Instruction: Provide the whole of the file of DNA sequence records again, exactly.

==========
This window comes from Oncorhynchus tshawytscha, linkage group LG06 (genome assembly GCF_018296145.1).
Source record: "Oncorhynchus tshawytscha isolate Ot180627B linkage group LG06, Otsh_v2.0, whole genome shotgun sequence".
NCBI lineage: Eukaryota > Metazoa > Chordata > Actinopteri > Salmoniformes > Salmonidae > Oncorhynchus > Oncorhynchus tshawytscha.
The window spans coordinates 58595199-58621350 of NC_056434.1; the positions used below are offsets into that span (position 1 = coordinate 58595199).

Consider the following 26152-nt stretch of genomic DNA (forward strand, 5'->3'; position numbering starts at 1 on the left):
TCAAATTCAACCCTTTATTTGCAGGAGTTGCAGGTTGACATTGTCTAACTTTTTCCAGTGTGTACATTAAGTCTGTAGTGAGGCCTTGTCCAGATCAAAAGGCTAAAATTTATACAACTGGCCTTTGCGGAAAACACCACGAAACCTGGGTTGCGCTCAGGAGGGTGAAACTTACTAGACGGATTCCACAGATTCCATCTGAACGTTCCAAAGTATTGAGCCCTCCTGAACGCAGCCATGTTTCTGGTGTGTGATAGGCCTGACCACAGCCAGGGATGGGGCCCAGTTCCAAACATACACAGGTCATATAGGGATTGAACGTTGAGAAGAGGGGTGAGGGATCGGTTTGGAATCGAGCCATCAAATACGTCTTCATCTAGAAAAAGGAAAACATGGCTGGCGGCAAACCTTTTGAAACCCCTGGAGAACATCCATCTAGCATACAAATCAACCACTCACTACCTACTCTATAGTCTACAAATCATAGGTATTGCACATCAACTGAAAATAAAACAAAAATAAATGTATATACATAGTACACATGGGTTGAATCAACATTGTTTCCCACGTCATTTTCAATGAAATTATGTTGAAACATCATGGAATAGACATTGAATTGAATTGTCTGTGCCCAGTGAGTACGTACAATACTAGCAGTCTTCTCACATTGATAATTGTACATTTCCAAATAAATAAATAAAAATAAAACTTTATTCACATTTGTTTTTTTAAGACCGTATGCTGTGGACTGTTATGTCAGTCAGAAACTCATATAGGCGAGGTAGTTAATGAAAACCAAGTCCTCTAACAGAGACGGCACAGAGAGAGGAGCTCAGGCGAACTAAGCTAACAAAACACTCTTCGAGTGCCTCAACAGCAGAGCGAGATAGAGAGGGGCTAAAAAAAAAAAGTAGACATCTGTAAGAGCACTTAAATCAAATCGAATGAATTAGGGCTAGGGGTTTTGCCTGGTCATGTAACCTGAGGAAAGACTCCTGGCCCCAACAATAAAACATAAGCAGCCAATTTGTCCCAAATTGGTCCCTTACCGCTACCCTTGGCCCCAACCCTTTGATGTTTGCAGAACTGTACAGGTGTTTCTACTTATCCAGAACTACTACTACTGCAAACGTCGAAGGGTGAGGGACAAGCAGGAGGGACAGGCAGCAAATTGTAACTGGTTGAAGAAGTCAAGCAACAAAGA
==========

This window comes from Oncorhynchus tshawytscha, linkage group LG06 (genome assembly GCF_018296145.1).
Source record: "Oncorhynchus tshawytscha isolate Ot180627B linkage group LG06, Otsh_v2.0, whole genome shotgun sequence".
NCBI lineage: Eukaryota > Metazoa > Chordata > Actinopteri > Salmoniformes > Salmonidae > Oncorhynchus > Oncorhynchus tshawytscha.
The window spans coordinates 58595199-58621350 of NC_056434.1; the positions used below are offsets into that span (position 1 = coordinate 58595199).

Consider the following 26152-nt stretch of genomic DNA (forward strand, 5'->3'; position numbering starts at 1 on the left):
TCAAATTCAACCCTTTATTTGCAGGAGTTGCAGGTTGACATTGTCTAACTTTTTCCAGTGTGTACATTAAGTCTGTAGTGAGGCCTTGTCCAGATCAAAAGGCTAAAATTTATACAACTGGCCTTTGCGGAAAACACCACGAAACCTGGGTTGCGCTCAGGAGGGTGAAACTTACTAGACGGATTCCACAGATTCCATCTGAACGTTCCAAAGTATTGAGCCCTCCTGAACGCAGCCATGTTTCTGGTGTGTGATAGGCCTGACCACAGCCAGGGATGGGGCCCAGTTCCAAACATACACAGGTCATATAGGGATTGAACGTTGAGAAGAGGGGTGAGGGATCGGTTTGGAATCGAGCCATCAAATACGTCTTCATCTAGAAAAAGGAAAACATGGCTGGCGGCAAACCTTTTGAAACCCCTGGAGAACATCCATCTAGCATACAAATCAACCACTCACTACCTACTCTATAGTCTACAAATCATAGGTATTGCACATCAACTGAAAATAAAACAAAAATAAATGTATATACATAGTACACATGGGTTGAATCAACATTGTTTCCCACGTCATTTTCAATGAAATTATGTTGAAACATCATGGAATAGACATTGAATTGAATTGTCTGTGCCCAGTGAGTACGTACAATACTAGCAGTCTTCTCACATTGATAATTGTACATTTCCAAATAAATAAATAAAAATAAAACTTTATTCACATTTGTTTTTTTAAGACCGTATGCTGTGGACTGTTATGTCAGTCAGAAACTCATATAGGCGAGGTAGTTAATGAAAACCAAGTCCTCTAACAGAGACGGCACAGAGAGAGGAGCTCAGGCGAACTAAGCTAACAAAACACTCTTCGAGTGCCTCAACAGCAGAGCGAGATAGAGAGGGGCTAAAAAAAAAAAGTAGACATCTGTAAGAGCACTTAAATCAAATCGAATGAATTAGGGCTAGGGGTTTTGCCTGGTCATGTAACCTGAGGAAAGACTCCTGGCCCCAACAATAAAACATAAGCAGCCAATTTGTCCCAAATTGGTCCCTTACCGCTACCCTTGGCCCCAACCCTTTGATGTTTGCAGAACTGTACAGGTGTTTCTACTTATCCAGAACTACTACTACTGCAAACGTCGAAGGGTGAGGGACAAGCAGGAGGGACAGGCAGCAAATTGTAACTGGTTGAAGAAGTCAAGCAACAAAGA